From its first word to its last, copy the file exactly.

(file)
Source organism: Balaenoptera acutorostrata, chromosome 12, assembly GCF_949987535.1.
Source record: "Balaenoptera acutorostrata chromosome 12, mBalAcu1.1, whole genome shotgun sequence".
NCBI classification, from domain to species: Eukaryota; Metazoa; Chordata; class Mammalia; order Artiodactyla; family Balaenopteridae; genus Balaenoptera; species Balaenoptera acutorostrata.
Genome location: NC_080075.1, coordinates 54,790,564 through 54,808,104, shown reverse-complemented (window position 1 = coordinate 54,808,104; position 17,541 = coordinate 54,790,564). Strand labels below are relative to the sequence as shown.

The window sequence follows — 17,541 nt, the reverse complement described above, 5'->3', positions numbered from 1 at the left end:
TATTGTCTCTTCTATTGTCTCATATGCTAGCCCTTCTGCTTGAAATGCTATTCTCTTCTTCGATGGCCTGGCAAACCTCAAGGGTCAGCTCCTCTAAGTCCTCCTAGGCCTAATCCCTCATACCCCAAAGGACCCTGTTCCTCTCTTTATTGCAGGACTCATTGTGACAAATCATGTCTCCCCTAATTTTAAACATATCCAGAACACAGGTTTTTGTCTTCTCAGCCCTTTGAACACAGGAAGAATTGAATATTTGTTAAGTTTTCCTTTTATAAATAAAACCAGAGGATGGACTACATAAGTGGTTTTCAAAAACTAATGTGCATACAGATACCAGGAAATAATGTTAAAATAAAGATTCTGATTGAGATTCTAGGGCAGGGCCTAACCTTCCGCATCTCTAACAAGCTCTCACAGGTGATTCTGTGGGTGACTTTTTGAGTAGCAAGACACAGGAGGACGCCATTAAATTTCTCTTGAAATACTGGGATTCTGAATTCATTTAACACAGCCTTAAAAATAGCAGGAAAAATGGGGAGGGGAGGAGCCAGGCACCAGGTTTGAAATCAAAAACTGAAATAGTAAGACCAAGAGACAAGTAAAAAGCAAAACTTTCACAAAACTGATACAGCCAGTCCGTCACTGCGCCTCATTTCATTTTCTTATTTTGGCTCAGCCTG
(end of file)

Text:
Source organism: Balaenoptera acutorostrata, chromosome 12, assembly GCF_949987535.1.
Source record: "Balaenoptera acutorostrata chromosome 12, mBalAcu1.1, whole genome shotgun sequence".
NCBI classification, from domain to species: Eukaryota; Metazoa; Chordata; class Mammalia; order Artiodactyla; family Balaenopteridae; genus Balaenoptera; species Balaenoptera acutorostrata.
Genome location: NC_080075.1, coordinates 54,790,564 through 54,808,104, shown reverse-complemented (window position 1 = coordinate 54,808,104; position 17,541 = coordinate 54,790,564). Strand labels below are relative to the sequence as shown.

The window sequence follows — 17,541 nt, the reverse complement described above, 5'->3', positions numbered from 1 at the left end:
TATTGTCTCTTCTATTGTCTCATATGCTAGCCCTTCTGCTTGAAATGCTATTCTCTTCTTCGATGGCCTGGCAAACCTCAAGGGTCAGCTCCTCTAAGTCCTCCTAGGCCTAATCCCTCATACCCCAAAGGACCCTGTTCCTCTCTTTATTGCAGGACTCATTGTGACAAATCATGTCTCCCCTAATTTTAAACATATCCAGAACACAGGTTTTTGTCTTCTCAGCCCTTTGAACACAGGAAGAATTGAATATTTGTTAAGTTTTCCTTTTATAAATAAAACCAGAGGATGGACTACATAAGTGGTTTTCAAAAACTAATGTGCATACAGATACCAGGAAATAATGTTAAAATAAAGATTCTGATTGAGATTCTAGGGCAGGGCCTAACCTTCCGCATCTCTAACAAGCTCTCACAGGTGATTCTGTGGGTGACTTTTTGAGTAGCAAGACACAGGAGGACGCCATTAAATTTCTCTTGAAATACTGGGATTCTGAATTCATTTAACACAGCCTTAAAAATAGCAGGAAAAATGGGGAGGGGAGGAGCCAGGCACCAGGTTTGAAATCAAAAACTGAAATAGTAAGACCAAGAGACAAGTAAAAAGCAAAACTTTCACAAAACTGATACAGCCAGTCCGTCACTGCGCCTCATTTCATTTTCTTATTTTGGCTCAGCCTG